AS THE Riverina shivers through a bitterly cold start to winter, it is chilling to think that so many people in our community must think twice before turning on a heater.
The wholesale cost of electricity - be it generated through gas or coal - has spiked in recent weeks, with the higher prices filtering through to household bills.
The energy crisis gripping much of Australia's eastern seaboard means yet another hit to family budgets already stretched to breaking point.
The cost of housing, food, fuel and now electricity have all risen sharply, while most people's wages are not even close to keeping pace.
North Wagga man Luke McNorton lost his job last week and worries how he will pay his rent - let alone power bills - if he is forced to live off unemployment benefits for any period of time.
"I almost find myself rationalising it in my head already what I'd do if the power was cut off," he said.
Despite his predicament, Mr McNorton still considers himself fortunate to have a roof over his head, unlike the growing number of people living rough at Wilks Park.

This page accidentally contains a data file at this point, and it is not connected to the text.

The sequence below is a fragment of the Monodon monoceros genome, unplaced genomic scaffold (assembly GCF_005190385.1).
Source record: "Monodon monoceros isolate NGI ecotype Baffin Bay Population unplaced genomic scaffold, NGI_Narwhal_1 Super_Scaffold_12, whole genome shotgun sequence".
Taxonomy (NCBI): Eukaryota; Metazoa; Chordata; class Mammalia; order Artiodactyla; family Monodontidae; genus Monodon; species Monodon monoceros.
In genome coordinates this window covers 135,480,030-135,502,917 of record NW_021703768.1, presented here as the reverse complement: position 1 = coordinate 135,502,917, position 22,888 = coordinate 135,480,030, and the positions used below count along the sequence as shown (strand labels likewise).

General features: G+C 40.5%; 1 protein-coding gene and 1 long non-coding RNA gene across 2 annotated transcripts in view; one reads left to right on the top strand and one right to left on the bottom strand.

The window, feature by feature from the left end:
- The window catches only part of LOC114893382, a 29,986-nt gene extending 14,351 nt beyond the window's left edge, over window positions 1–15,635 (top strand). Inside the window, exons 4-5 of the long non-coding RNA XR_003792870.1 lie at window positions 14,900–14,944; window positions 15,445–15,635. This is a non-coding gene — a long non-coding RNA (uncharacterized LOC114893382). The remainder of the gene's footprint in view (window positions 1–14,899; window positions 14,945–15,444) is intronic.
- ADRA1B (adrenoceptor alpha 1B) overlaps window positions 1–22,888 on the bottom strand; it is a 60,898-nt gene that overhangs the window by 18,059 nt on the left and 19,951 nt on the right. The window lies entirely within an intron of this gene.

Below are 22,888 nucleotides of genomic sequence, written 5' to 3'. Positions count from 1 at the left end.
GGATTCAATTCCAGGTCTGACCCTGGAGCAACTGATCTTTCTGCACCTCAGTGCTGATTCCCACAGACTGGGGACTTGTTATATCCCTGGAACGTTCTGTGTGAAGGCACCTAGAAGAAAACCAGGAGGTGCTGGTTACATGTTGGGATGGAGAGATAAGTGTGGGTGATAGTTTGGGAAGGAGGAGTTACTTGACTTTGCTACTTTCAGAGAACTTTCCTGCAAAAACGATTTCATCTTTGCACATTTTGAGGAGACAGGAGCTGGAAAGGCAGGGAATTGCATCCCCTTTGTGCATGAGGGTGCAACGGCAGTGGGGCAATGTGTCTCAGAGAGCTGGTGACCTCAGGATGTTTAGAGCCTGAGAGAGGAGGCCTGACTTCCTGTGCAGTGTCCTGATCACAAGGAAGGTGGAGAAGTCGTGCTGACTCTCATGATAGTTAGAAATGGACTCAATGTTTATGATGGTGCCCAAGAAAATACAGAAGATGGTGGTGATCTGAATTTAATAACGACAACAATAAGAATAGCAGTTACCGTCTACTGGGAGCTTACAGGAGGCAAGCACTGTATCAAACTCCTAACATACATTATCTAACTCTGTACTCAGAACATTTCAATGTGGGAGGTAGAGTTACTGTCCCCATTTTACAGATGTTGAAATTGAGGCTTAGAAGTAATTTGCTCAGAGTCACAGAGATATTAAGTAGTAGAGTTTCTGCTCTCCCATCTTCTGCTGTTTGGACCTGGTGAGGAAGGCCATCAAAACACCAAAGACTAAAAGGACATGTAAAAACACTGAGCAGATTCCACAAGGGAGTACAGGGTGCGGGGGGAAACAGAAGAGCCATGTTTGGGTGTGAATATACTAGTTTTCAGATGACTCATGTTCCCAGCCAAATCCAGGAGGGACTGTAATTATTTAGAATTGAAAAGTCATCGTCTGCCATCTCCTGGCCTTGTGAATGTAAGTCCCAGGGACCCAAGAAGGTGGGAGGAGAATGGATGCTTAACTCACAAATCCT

A heart-wrenching story this week by Daily Advertiser reporter Hayley Wilkinson documented the daily struggles of being homeless.
Married couple Aaron and Skye Buschmann moved to Wagga from South Australia at the start of the year optimistic about securing reliable work and cheaper rent.
But for the last two months they have been living out of a tent at Wilks Park and it is taking an enormous toll on their health.
"I felt like I was gonna die [on Tuesday] it was that cold," Mr Buschmann said. "I've got asthma and epilepsy ... the cold nights just hit me and I can't breathe."
Sadly, these experiences could become more common if power prices are not brought under control.
There is no easy fix, but the Albanese government must start by working with state and territory counterparts on a comprehensive national energy policy that truly prioritises supply to the domestic market.
All the best for the week ahead,
Ross Tyson, editor
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